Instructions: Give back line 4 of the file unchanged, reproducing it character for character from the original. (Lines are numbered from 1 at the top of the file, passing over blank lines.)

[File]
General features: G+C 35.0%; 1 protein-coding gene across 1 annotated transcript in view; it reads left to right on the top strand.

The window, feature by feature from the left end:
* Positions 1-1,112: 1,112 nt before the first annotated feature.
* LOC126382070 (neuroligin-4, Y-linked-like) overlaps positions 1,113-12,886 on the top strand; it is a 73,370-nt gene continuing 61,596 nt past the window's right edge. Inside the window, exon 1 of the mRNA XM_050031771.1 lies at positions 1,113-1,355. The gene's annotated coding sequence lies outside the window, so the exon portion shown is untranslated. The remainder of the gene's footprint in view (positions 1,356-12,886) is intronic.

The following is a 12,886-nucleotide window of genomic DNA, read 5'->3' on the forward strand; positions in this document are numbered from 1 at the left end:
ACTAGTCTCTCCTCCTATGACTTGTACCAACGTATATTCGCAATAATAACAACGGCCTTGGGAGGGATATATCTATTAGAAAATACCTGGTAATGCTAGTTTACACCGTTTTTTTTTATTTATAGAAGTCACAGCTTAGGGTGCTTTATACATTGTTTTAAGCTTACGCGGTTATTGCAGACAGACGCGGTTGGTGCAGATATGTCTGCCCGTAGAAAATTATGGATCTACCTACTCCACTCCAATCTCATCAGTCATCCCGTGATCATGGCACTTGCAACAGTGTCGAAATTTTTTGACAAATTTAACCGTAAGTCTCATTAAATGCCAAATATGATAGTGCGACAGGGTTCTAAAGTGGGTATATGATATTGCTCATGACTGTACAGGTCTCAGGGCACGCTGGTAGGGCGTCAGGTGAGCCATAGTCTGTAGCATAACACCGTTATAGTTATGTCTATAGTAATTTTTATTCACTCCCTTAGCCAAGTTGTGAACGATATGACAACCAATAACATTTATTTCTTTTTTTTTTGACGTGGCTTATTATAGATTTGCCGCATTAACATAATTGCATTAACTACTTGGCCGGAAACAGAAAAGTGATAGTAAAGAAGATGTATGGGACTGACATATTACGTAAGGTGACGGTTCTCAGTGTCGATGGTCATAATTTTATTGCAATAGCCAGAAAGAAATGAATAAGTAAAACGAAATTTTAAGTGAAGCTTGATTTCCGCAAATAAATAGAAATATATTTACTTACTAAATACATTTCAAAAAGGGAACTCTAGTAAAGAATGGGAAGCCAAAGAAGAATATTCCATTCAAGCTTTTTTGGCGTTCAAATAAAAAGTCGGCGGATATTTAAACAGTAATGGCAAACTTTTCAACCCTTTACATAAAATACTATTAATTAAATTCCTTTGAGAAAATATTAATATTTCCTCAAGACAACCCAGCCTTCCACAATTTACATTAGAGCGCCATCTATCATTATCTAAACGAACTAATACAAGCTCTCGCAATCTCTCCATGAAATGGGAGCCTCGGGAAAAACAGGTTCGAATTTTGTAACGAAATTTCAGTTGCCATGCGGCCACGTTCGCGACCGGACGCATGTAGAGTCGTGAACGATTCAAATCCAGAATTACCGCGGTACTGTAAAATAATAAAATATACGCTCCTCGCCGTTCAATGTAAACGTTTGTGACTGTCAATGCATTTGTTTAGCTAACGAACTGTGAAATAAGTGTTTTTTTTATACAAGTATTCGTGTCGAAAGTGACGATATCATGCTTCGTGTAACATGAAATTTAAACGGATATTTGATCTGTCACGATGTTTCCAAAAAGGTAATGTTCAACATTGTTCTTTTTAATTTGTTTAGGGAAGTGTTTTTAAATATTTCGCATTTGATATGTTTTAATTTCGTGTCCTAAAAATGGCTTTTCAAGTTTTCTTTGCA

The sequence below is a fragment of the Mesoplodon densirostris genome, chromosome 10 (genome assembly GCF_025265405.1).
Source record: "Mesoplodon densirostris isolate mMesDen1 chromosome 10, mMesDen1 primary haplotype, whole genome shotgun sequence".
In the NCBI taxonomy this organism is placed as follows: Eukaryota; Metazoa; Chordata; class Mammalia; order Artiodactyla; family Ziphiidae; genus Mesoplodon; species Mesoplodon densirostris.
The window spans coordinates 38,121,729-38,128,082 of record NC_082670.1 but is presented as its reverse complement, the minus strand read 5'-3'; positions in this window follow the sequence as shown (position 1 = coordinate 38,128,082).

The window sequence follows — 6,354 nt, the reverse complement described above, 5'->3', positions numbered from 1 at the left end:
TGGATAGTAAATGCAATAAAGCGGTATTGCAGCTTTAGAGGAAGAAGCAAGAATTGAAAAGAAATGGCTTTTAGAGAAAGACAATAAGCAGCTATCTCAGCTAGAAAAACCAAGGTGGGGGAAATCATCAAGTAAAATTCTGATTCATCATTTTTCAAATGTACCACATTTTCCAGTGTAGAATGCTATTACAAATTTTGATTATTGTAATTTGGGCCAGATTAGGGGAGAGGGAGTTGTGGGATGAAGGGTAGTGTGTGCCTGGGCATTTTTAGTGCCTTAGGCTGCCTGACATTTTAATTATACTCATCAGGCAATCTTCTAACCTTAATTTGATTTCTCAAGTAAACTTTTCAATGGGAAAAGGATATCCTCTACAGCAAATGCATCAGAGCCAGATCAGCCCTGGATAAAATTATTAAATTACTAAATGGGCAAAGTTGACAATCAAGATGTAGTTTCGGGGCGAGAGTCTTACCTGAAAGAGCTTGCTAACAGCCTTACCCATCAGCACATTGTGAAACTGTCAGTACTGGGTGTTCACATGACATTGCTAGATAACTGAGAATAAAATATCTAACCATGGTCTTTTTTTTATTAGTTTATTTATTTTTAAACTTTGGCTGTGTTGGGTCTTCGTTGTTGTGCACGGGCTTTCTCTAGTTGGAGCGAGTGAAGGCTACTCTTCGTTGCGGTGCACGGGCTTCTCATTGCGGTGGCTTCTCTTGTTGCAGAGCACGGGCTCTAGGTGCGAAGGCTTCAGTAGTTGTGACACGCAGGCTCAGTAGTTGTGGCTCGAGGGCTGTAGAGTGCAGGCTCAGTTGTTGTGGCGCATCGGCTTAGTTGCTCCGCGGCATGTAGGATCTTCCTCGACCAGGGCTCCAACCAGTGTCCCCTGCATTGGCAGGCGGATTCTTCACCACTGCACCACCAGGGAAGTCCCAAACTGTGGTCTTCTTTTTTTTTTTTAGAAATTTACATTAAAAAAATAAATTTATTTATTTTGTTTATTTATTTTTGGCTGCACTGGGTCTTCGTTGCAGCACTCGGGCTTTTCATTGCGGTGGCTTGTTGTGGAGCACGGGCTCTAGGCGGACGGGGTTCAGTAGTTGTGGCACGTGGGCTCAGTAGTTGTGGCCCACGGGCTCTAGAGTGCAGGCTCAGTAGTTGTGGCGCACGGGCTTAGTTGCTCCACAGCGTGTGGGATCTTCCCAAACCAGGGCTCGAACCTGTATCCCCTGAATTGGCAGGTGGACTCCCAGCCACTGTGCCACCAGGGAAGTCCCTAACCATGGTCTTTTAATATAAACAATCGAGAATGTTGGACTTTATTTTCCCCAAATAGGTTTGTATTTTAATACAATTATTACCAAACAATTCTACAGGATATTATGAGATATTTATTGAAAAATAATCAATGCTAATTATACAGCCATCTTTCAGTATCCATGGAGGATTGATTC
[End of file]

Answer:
* LOC126382070 (neuroligin-4, Y-linked-like) overlaps positions 1,113-12,886 on the top strand; it is a 73,370-nt gene continuing 61,596 nt past the window's right edge. Inside the window, exon 1 of the mRNA XM_050031771.1 lies at positions 1,113-1,355. The gene's annotated coding sequence lies outside the window, so the exon portion shown is untranslated. The remainder of the gene's footprint in view (positions 1,356-12,886) is intronic.